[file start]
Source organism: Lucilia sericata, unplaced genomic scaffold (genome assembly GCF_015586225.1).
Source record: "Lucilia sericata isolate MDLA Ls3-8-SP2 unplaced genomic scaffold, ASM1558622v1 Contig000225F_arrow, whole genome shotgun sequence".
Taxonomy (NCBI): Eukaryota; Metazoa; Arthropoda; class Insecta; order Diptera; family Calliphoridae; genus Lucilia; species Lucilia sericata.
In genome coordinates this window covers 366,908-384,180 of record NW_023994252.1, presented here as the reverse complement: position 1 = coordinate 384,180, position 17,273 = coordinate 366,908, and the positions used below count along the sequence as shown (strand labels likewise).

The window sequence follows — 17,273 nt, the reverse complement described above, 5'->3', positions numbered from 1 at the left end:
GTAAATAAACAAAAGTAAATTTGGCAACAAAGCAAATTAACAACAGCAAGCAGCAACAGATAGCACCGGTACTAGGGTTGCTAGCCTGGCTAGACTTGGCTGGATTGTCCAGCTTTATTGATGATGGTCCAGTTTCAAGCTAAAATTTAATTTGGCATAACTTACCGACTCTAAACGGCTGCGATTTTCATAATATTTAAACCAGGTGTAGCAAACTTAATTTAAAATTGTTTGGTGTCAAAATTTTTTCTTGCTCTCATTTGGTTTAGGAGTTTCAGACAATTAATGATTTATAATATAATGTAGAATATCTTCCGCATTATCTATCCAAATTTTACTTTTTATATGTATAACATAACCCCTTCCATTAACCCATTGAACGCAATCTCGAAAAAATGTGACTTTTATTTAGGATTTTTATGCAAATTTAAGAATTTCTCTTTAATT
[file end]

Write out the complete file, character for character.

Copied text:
Source organism: Lucilia sericata, unplaced genomic scaffold (genome assembly GCF_015586225.1).
Source record: "Lucilia sericata isolate MDLA Ls3-8-SP2 unplaced genomic scaffold, ASM1558622v1 Contig000225F_arrow, whole genome shotgun sequence".
Taxonomy (NCBI): Eukaryota; Metazoa; Arthropoda; class Insecta; order Diptera; family Calliphoridae; genus Lucilia; species Lucilia sericata.
In genome coordinates this window covers 366,908-384,180 of record NW_023994252.1, presented here as the reverse complement: position 1 = coordinate 384,180, position 17,273 = coordinate 366,908, and the positions used below count along the sequence as shown (strand labels likewise).

The window sequence follows — 17,273 nt, the reverse complement described above, 5'->3', positions numbered from 1 at the left end:
GTAAATAAACAAAAGTAAATTTGGCAACAAAGCAAATTAACAACAGCAAGCAGCAACAGATAGCACCGGTACTAGGGTTGCTAGCCTGGCTAGACTTGGCTGGATTGTCCAGCTTTATTGATGATGGTCCAGTTTCAAGCTAAAATTTAATTTGGCATAACTTACCGACTCTAAACGGCTGCGATTTTCATAATATTTAAACCAGGTGTAGCAAACTTAATTTAAAATTGTTTGGTGTCAAAATTTTTTCTTGCTCTCATTTGGTTTAGGAGTTTCAGACAATTAATGATTTATAATATAATGTAGAATATCTTCCGCATTATCTATCCAAATTTTACTTTTTATATGTATAACATAACCCCTTCCATTAACCCATTGAACGCAATCTCGAAAAAATGTGACTTTTATTTAGGATTTTTATGCAAATTTAAGAATTTCTCTTTAATT